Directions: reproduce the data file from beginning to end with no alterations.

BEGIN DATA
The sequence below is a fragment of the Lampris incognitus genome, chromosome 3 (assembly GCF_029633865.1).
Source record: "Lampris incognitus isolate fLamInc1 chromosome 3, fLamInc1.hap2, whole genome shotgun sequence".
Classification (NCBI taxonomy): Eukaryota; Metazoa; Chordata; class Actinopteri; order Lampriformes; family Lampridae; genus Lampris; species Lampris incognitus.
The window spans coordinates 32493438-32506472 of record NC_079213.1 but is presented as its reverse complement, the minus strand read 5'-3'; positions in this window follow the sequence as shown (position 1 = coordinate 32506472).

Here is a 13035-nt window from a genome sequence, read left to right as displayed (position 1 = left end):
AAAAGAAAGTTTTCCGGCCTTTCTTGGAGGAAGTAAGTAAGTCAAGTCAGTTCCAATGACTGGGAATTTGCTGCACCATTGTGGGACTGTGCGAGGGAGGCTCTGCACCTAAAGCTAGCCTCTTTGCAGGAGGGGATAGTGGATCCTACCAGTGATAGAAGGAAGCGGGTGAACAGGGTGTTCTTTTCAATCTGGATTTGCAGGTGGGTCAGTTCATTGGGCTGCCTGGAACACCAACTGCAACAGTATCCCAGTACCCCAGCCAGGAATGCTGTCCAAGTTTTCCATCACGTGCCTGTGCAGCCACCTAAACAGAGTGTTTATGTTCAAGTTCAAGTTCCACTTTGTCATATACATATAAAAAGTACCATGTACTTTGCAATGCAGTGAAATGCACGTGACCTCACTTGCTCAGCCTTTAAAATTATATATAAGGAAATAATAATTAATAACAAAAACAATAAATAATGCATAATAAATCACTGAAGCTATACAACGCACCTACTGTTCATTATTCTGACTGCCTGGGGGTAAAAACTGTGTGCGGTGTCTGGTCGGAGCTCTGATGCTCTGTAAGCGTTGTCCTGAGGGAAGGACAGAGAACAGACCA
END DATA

The sequence below is a fragment of the Lampris incognitus genome, chromosome 3 (assembly GCF_029633865.1).
Source record: "Lampris incognitus isolate fLamInc1 chromosome 3, fLamInc1.hap2, whole genome shotgun sequence".
Classification (NCBI taxonomy): Eukaryota; Metazoa; Chordata; class Actinopteri; order Lampriformes; family Lampridae; genus Lampris; species Lampris incognitus.
The window spans coordinates 32493438-32506472 of record NC_079213.1 but is presented as its reverse complement, the minus strand read 5'-3'; positions in this window follow the sequence as shown (position 1 = coordinate 32506472).

Here is a 13035-nt window from a genome sequence, read left to right as displayed (position 1 = left end):
AAAAGAAAGTTTTCCGGCCTTTCTTGGAGGAAGTAAGTAAGTCAAGTCAGTTCCAATGACTGGGAATTTGCTGCACCATTGTGGGACTGTGCGAGGGAGGCTCTGCACCTAAAGCTAGCCTCTTTGCAGGAGGGGATAGTGGATCCTACCAGTGATAGAAGGAAGCGGGTGAACAGGGTGTTCTTTTCAATCTGGATTTGCAGGTGGGTCAGTTCATTGGGCTGCCTGGAACACCAACTGCAACAGTATCCCAGTACCCCAGCCAGGAATGCTGTCCAAGTTTTCCATCACGTGCCTGTGCAGCCACCTAAACAGAGTGTTTATGTTCAAGTTCAAGTTCCACTTTGTCATATACATATAAAAAGTACCATGTACTTTGCAATGCAGTGAAATGCACGTGACCTCACTTGCTCAGCCTTTAAAATTATATATAAGGAAATAATAATTAATAACAAAAACAATAAATAATGCATAATAAATCACTGAAGCTATACAACGCACCTACTGTTCATTATTCTGACTGCCTGGGGGTAAAAACTGTGTGCGGTGTCTGGTCGGAGCTCTGATGCTCTGTAAGCGTTGTCCTGAGGGAAGGACAGAGAACAGACCA